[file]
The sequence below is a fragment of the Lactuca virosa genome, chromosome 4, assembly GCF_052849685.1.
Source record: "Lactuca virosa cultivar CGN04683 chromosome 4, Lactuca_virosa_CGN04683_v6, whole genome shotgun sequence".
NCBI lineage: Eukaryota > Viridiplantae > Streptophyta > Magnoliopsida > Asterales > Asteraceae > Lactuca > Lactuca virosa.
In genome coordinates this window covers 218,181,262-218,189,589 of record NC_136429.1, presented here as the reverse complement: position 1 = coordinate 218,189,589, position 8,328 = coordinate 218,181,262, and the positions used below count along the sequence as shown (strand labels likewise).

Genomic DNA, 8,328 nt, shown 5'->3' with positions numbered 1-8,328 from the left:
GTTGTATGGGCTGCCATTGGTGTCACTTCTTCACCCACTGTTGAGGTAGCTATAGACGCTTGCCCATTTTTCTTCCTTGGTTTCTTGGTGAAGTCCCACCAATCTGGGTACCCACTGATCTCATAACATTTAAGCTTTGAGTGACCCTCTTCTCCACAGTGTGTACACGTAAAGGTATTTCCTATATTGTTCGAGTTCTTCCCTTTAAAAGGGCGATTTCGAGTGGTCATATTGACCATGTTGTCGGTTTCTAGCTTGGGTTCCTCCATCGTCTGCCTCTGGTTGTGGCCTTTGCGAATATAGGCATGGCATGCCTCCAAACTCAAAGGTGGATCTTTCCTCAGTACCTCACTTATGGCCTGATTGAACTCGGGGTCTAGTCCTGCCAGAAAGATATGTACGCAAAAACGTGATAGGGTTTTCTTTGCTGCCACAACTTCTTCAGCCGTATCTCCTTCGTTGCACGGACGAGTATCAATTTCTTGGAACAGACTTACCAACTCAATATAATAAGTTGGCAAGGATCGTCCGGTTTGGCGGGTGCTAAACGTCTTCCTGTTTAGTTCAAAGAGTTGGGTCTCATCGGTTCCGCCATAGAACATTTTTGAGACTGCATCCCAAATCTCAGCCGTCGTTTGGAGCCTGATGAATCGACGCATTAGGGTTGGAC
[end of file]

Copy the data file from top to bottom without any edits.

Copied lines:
The sequence below is a fragment of the Lactuca virosa genome, chromosome 4, assembly GCF_052849685.1.
Source record: "Lactuca virosa cultivar CGN04683 chromosome 4, Lactuca_virosa_CGN04683_v6, whole genome shotgun sequence".
NCBI lineage: Eukaryota > Viridiplantae > Streptophyta > Magnoliopsida > Asterales > Asteraceae > Lactuca > Lactuca virosa.
In genome coordinates this window covers 218,181,262-218,189,589 of record NC_136429.1, presented here as the reverse complement: position 1 = coordinate 218,189,589, position 8,328 = coordinate 218,181,262, and the positions used below count along the sequence as shown (strand labels likewise).

Genomic DNA, 8,328 nt, shown 5'->3' with positions numbered 1-8,328 from the left:
GTTGTATGGGCTGCCATTGGTGTCACTTCTTCACCCACTGTTGAGGTAGCTATAGACGCTTGCCCATTTTTCTTCCTTGGTTTCTTGGTGAAGTCCCACCAATCTGGGTACCCACTGATCTCATAACATTTAAGCTTTGAGTGACCCTCTTCTCCACAGTGTGTACACGTAAAGGTATTTCCTATATTGTTCGAGTTCTTCCCTTTAAAAGGGCGATTTCGAGTGGTCATATTGACCATGTTGTCGGTTTCTAGCTTGGGTTCCTCCATCGTCTGCCTCTGGTTGTGGCCTTTGCGAATATAGGCATGGCATGCCTCCAAACTCAAAGGTGGATCTTTCCTCAGTACCTCACTTATGGCCTGATTGAACTCGGGGTCTAGTCCTGCCAGAAAGATATGTACGCAAAAACGTGATAGGGTTTTCTTTGCTGCCACAACTTCTTCAGCCGTATCTCCTTCGTTGCACGGACGAGTATCAATTTCTTGGAACAGACTTACCAACTCAATATAATAAGTTGGCAAGGATCGTCCGGTTTGGCGGGTGCTAAACGTCTTCCTGTTTAGTTCAAAGAGTTGGGTCTCATCGGTTCCGCCATAGAACATTTTTGAGACTGCATCCCAAATCTCAGCCGTCGTTTGGAGCCTGATGAATCGACGCATTAGGGTTGGAC